As you might expect given carry-over engines, fuel economy figures aren't drastically different to the old Freelander. Improved aerodynamics, improved transmissions and smarter ancillaries have all played their part in nudging efficiency up though. You'll manage 46mpg on the NEDC combined fuel cycle, with emissions rated at 162g/km. Those figures are 44.8mpg and 166g/km if you choose a model with the nine-speed auto. By contrast, a manual Freelander would have seen 40.4mpg and 185g/km. Land Rover's in a real run of form at the moment and demand for clean used Evoques is buoyant. There's no reason why the Discovery Sport shouldn't follow in that vein. If you thought an Audi or a BMW were the safest places to put your money in this sector, it's time to think again.

It was about time the Freelander came to the party. In order to do so, it's had to develop into the Discovery Sport and at last Land Rover has a compact SUV that brings the design genius of its more expensive models to a more affordable price point. In doing so, this car is going to cause all manner of headaches for the likes of Audi, BMW, Mercedes and Volvo. That's not all. With its clever and pragmatic 5+2 seating layout, the Discovery Sport can also attract sales from vehicles you'd never have thought as rivals. Cars like the Hyundai Santa Fe, which have been quietly garnering market share, are going to feel the pinch from this one. It's far from the finished item either. This intro model represents phase one in the Discovery Sport masterplan. Expect to see a lot more excitement in coming months as we begin to see this model really hit its stride.

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Overview

The all new Land Rover Discovery Sport is a compact sports utility vehicle which has been given a dramatic makeover in the same style as the Evoque or the Range Rover Sport. However, the Discovery Sport is a replacement for the Freelander rather than the old Discovery. This is a British born and bred vehicle and is constructed at the Land Rover plant in Halewood, Liverpool.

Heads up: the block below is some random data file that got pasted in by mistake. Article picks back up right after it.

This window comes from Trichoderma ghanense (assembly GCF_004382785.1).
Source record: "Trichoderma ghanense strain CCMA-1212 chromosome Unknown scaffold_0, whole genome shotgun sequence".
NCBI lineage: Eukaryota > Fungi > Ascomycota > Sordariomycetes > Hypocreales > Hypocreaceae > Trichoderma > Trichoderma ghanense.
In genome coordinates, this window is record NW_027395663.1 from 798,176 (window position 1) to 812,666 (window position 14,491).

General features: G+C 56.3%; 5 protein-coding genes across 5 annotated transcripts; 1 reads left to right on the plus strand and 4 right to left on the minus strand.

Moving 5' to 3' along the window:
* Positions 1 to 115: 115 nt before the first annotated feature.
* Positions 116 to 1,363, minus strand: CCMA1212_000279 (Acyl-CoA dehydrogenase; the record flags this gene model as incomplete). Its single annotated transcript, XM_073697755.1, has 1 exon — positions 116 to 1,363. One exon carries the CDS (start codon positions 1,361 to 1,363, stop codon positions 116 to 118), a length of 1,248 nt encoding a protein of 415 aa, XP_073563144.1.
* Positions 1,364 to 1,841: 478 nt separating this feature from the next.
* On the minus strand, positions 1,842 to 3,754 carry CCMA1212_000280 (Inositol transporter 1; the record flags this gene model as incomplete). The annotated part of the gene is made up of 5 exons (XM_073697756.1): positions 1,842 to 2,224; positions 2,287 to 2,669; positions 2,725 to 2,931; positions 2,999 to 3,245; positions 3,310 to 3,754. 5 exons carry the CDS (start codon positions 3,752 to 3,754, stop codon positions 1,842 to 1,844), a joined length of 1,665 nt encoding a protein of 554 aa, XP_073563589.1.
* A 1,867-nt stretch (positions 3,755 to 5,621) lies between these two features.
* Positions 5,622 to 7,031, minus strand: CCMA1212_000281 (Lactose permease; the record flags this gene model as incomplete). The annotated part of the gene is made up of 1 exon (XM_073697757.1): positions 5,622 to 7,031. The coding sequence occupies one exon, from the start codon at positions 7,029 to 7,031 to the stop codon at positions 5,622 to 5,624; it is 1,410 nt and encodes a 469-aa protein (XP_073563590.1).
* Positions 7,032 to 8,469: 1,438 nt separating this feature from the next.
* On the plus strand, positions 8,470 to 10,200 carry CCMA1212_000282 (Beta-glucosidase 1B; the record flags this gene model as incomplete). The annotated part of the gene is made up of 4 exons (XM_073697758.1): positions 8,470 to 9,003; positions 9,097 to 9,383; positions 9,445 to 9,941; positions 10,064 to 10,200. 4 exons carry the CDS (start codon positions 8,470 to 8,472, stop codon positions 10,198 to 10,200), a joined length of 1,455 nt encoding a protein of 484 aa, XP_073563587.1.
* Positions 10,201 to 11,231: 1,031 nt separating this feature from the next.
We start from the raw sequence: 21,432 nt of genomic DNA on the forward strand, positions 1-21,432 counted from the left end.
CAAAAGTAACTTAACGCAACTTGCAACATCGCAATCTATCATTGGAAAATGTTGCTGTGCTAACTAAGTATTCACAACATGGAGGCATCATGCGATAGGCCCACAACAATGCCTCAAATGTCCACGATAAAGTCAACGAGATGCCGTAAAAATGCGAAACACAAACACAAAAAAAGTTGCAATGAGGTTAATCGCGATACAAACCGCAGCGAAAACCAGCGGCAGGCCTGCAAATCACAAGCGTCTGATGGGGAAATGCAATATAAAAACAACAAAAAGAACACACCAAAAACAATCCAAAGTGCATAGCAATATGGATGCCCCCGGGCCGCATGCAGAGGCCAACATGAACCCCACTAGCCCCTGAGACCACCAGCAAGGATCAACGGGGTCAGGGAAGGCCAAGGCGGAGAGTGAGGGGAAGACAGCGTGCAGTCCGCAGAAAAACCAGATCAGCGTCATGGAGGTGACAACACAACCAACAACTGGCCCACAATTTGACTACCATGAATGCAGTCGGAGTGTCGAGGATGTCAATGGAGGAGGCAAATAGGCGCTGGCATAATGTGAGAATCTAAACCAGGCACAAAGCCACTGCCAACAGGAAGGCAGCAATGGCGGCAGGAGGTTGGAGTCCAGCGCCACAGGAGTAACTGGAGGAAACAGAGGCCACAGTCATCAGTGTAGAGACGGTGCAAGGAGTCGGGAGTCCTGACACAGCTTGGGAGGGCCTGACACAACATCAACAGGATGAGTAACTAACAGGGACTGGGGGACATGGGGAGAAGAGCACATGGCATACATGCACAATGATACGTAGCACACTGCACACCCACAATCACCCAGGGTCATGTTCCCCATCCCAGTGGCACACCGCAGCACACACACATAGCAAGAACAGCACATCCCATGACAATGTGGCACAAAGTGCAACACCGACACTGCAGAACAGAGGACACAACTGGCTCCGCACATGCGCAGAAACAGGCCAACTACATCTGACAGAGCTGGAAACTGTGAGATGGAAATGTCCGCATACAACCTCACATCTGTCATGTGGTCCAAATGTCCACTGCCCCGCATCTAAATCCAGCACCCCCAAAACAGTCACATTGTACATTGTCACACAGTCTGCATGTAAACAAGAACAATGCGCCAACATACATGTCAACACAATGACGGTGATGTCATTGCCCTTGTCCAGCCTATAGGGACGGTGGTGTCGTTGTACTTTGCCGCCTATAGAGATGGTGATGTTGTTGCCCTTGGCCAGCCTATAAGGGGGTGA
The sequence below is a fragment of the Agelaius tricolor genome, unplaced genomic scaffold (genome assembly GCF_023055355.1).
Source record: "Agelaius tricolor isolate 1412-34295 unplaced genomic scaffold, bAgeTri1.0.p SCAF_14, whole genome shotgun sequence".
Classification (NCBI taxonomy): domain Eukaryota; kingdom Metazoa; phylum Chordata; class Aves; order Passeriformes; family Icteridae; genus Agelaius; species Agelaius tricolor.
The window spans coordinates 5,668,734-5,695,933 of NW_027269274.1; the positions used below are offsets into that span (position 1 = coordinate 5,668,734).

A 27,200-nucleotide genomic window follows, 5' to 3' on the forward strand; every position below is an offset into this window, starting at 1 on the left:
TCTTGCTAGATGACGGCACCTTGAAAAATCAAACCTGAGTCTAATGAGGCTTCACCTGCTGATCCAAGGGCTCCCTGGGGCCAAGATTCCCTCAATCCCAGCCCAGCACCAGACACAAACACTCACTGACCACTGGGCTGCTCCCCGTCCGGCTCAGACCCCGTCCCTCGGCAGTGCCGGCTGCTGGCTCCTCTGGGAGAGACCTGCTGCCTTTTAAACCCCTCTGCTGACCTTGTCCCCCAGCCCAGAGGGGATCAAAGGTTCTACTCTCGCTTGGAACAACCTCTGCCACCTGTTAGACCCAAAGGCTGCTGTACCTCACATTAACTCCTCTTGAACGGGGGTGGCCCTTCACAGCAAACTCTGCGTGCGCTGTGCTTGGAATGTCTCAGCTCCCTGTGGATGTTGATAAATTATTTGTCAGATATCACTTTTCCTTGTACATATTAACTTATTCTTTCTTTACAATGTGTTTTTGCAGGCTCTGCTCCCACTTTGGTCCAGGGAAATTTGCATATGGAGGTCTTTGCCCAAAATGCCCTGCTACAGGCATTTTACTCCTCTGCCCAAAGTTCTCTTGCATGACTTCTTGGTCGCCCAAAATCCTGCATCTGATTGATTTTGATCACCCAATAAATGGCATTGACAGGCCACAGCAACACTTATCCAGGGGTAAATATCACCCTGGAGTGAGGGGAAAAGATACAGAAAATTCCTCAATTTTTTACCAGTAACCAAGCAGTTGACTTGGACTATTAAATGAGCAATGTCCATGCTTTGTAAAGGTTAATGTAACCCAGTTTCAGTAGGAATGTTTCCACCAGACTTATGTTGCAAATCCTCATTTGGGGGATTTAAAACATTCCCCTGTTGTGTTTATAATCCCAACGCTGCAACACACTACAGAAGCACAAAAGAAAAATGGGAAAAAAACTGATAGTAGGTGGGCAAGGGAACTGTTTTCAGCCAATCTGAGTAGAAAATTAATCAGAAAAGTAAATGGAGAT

Key Land Rover Discovery Sport Points

The Land Rover Discovery Sport bridges the gap between the Evoque, the Discover and the Range Rover series. It is an all terrain vehicle and aimed at leisure usage whereas the standard Discovery has more of an agriculture feel to it. The two diesel engines present at launch are the Ford Duratorq 2.2 turbocharged diesel engines producing 150 or 190 bhp and emitting circa 160 g/km of co2's which is not bad at all for a vehicle of its size. The lease prices for the Discovery Sport also sit between the Evoque and the Discovery and is obtainable for around £500 a month or less, this makes it much more accessible than the larger Range Rovers while still being a very premium purchase.

Why Lease a Land Rover Discovery Sport

The Discovery is a 7 seated slice of luxury that has the strength and character to be all weather and all terrain. If you're Evoque is too small and the Range Rover Sport is too pricey then a Land Rover Discovery Sport lease could be the right choice. When the eD4 engine comes rolling in the Disco Sport will then be even cheaper to lease as well as more economical, however for now all your luxury 4x4 dreams could come true with this modern marvel. 

Five reasons to lease a Land Rover Discovery Sport 

  • Updated looks 
  • Rugged 4x4 that has made Land Rover a household name
  • 5+2 seating arrangement
  • 0-62 still under 9 secs
  • eD4 engine adds more economy

Conclusion

The Land Rover Discovery Sport leasing deals we have are as astonishing as the vehicle is. If you're not sold or want more information then please have a look throughout the Land Rover Discovery Sport car leasing hub for high res images inside and out, high definition video and of course the in depth independent review. Enjoy.